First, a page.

Dear Real Estate Adviser,
We are selling our home and are due to close soon, but the furnace just died. Who is responsible for replacing it, the buyer or seller?
— Steve G.
That question will be answered by the language in your sales contract. Your deal is not sealed, so I can tell you the onus probably will fall on you to fix or replace the furnace. This is unless you sold the house “as is,” whereupon you are not responsible for repairs. Of course, a buyer in such an as-is scenario might be quite upset about this turn of events and ask for some relief. The buyer would not be entitled to any relief, at least legally.
But if I read you right, you are selling the house conventionally with seller disclosures. And there’s probably a section in the sales agreement that says you must deliver the home in the same or better condition than it was when it went under contract, which would not be with a broken furnace. So I would not advise you to just leave the furnace as is, even if the buyer’s own home inspector gave it a seal of approval during due diligence.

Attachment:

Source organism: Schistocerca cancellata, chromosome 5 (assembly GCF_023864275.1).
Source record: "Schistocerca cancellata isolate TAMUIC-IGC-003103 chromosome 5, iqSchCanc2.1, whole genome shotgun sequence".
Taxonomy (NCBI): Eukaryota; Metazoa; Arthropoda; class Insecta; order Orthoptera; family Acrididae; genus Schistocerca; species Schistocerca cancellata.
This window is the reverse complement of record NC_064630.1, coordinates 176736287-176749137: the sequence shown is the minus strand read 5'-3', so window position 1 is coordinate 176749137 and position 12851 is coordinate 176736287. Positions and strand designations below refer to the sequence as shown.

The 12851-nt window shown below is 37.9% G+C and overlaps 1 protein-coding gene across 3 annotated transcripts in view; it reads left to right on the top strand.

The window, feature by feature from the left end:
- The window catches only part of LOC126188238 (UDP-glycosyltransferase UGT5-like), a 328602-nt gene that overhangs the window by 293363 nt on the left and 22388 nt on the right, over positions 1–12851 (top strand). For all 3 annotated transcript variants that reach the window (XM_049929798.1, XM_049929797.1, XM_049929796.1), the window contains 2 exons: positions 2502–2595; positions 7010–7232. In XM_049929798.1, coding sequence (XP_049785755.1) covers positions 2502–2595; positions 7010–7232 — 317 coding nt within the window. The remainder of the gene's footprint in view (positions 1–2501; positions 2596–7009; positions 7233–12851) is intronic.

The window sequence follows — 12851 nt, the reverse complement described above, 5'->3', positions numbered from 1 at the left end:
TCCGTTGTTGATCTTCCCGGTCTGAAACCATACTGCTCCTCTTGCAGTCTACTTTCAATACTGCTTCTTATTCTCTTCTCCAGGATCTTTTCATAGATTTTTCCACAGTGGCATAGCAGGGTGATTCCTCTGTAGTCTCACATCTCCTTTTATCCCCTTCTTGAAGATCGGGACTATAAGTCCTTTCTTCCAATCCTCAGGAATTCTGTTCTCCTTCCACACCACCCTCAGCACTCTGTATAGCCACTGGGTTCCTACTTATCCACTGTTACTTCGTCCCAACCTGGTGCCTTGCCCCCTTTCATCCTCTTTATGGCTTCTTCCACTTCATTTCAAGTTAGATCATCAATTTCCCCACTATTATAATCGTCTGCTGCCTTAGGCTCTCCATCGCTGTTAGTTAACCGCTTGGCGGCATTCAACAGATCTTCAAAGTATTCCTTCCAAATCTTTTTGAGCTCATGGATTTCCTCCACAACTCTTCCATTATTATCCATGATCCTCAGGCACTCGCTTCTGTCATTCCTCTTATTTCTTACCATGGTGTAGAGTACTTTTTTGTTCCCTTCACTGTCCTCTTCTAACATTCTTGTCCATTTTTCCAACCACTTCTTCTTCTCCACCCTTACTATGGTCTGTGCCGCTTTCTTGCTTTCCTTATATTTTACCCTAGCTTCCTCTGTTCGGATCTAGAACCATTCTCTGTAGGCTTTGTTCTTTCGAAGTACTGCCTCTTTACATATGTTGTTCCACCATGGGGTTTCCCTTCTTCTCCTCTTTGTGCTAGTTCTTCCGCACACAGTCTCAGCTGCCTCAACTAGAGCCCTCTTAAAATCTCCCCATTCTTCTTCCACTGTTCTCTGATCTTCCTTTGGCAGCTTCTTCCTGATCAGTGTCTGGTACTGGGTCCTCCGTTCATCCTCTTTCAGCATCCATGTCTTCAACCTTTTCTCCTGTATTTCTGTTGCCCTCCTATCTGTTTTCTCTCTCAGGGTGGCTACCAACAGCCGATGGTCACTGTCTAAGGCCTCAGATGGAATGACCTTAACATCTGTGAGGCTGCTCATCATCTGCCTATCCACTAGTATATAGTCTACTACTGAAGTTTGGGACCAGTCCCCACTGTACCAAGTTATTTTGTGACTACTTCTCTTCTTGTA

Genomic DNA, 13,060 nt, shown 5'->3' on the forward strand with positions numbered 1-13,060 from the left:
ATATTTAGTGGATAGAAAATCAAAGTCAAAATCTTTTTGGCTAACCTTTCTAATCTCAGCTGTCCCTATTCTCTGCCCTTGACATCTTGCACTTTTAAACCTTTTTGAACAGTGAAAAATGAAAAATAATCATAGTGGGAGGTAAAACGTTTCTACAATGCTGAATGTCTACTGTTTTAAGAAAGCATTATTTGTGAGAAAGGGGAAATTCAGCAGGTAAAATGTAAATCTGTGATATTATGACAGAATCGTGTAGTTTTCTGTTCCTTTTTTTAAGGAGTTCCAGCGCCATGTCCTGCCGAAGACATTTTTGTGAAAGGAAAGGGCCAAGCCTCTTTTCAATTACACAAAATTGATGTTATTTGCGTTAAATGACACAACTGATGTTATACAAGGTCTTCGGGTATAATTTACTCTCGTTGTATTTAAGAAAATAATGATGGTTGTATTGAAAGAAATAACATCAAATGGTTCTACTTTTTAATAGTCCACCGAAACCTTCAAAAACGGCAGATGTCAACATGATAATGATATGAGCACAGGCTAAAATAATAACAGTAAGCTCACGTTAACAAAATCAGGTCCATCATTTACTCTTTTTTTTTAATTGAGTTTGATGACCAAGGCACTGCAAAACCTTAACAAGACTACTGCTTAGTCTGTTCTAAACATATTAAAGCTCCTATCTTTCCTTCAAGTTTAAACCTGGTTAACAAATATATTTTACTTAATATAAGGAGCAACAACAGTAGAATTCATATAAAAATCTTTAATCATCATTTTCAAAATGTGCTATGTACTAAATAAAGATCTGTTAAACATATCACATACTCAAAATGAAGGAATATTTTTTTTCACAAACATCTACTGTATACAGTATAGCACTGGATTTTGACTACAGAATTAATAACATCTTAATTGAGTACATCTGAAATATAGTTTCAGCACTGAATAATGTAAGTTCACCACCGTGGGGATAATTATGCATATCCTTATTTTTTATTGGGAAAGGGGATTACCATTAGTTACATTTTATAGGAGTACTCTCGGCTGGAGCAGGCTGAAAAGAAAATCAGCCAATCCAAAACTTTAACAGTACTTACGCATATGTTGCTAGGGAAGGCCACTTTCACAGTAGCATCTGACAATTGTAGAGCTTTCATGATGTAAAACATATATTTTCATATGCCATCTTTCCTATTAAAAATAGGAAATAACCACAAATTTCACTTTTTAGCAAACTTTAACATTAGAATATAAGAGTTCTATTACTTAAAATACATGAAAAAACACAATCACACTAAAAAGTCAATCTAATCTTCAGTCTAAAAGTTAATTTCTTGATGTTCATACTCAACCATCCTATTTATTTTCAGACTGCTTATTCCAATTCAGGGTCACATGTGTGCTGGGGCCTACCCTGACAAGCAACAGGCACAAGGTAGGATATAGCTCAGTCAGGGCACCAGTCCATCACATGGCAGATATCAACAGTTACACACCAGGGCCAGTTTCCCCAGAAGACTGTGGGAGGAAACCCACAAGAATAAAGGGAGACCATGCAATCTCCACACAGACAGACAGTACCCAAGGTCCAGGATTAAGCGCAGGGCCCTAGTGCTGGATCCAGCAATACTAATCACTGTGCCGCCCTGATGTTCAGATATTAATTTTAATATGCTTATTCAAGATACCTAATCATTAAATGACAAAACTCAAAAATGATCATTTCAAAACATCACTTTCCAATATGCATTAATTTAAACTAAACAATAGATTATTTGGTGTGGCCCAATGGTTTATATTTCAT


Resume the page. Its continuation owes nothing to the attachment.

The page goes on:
There are a few possible outs. In the somewhat unlikely event you bought a homeowners warranty that went into effect before the sale (some sellers buy them for buyers to provide peace of mind that a home’s major systems won’t conk out soon after move-in), a major expense such as that may be covered. A drawback is there will often be a hefty co-pay. Read the fine print carefully. In case that warranty is in your name, it may state that you aren’t covered for major heating, ventilation and air conditioning, or HVAC, repairs if you left the house vacant for more than a set time such as 60 days.
If your dead furnace is not too ancient, it might still fall under some kind of warranty. Check the paperwork. You should also check to see if the furnace is covered by your homeowners insurance, though that’s not too likely unless it was damaged by some type of weather event or other claim.
Unfortunately for you, had escrow closed before the furnace crashed, the new owners would have been responsible for the repairs. This is unless the buyers could somehow prove you knew of the problem before the sale and didn’t disclose that information, or the inspector was negligent.
Minus any of those outs, here are your options. Either get the furnace fixed if it’s fixable or offer the seller a cash credit to do the same. If it turns out the furnace needs to be replaced, you could try to get the buyer to renegotiate to help out — but you really have no legal position to do so.
Try to be as aboveboard with the buyer as possible on this. Sorry to say, but you might be footing all or most of the bill. Good luck.
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